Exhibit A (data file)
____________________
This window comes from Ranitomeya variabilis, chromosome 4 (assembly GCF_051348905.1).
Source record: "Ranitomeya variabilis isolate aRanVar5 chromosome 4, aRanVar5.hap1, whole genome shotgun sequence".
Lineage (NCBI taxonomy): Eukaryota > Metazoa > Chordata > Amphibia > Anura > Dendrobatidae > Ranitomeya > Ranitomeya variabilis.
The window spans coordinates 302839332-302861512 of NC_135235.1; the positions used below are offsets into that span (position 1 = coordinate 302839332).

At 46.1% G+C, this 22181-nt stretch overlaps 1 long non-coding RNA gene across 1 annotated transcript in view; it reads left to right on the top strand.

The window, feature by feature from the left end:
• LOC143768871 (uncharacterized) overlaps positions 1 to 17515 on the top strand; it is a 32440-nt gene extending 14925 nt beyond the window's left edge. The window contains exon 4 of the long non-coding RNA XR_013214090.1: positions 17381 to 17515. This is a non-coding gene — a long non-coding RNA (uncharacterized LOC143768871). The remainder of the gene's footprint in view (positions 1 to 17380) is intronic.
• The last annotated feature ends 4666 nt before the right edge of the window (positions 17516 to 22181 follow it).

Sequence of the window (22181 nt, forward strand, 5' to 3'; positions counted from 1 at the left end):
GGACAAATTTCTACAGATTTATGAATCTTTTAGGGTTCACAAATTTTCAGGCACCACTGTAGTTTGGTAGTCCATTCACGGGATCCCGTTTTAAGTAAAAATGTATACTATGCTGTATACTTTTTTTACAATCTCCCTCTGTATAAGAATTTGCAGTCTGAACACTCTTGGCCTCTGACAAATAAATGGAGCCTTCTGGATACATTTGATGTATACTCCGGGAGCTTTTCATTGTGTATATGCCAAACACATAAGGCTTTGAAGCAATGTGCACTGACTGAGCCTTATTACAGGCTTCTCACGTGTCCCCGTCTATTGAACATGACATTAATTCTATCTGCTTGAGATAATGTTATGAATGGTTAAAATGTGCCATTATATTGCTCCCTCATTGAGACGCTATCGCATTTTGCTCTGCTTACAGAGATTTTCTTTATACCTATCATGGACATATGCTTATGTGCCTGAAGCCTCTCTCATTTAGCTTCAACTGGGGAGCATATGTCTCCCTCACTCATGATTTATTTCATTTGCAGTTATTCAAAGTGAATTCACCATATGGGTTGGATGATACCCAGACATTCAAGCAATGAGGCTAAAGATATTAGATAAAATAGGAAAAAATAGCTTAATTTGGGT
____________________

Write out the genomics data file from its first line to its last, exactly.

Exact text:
This window comes from Ranitomeya variabilis, chromosome 4 (assembly GCF_051348905.1).
Source record: "Ranitomeya variabilis isolate aRanVar5 chromosome 4, aRanVar5.hap1, whole genome shotgun sequence".
Lineage (NCBI taxonomy): Eukaryota > Metazoa > Chordata > Amphibia > Anura > Dendrobatidae > Ranitomeya > Ranitomeya variabilis.
The window spans coordinates 302839332-302861512 of NC_135235.1; the positions used below are offsets into that span (position 1 = coordinate 302839332).

At 46.1% G+C, this 22181-nt stretch overlaps 1 long non-coding RNA gene across 1 annotated transcript in view; it reads left to right on the top strand.

The window, feature by feature from the left end:
• LOC143768871 (uncharacterized) overlaps positions 1 to 17515 on the top strand; it is a 32440-nt gene extending 14925 nt beyond the window's left edge. The window contains exon 4 of the long non-coding RNA XR_013214090.1: positions 17381 to 17515. This is a non-coding gene — a long non-coding RNA (uncharacterized LOC143768871). The remainder of the gene's footprint in view (positions 1 to 17380) is intronic.
• The last annotated feature ends 4666 nt before the right edge of the window (positions 17516 to 22181 follow it).

Sequence of the window (22181 nt, forward strand, 5' to 3'; positions counted from 1 at the left end):
GGACAAATTTCTACAGATTTATGAATCTTTTAGGGTTCACAAATTTTCAGGCACCACTGTAGTTTGGTAGTCCATTCACGGGATCCCGTTTTAAGTAAAAATGTATACTATGCTGTATACTTTTTTTACAATCTCCCTCTGTATAAGAATTTGCAGTCTGAACACTCTTGGCCTCTGACAAATAAATGGAGCCTTCTGGATACATTTGATGTATACTCCGGGAGCTTTTCATTGTGTATATGCCAAACACATAAGGCTTTGAAGCAATGTGCACTGACTGAGCCTTATTACAGGCTTCTCACGTGTCCCCGTCTATTGAACATGACATTAATTCTATCTGCTTGAGATAATGTTATGAATGGTTAAAATGTGCCATTATATTGCTCCCTCATTGAGACGCTATCGCATTTTGCTCTGCTTACAGAGATTTTCTTTATACCTATCATGGACATATGCTTATGTGCCTGAAGCCTCTCTCATTTAGCTTCAACTGGGGAGCATATGTCTCCCTCACTCATGATTTATTTCATTTGCAGTTATTCAAAGTGAATTCACCATATGGGTTGGATGATACCCAGACATTCAAGCAATGAGGCTAAAGATATTAGATAAAATAGGAAAAAATAGCTTAATTTGGGT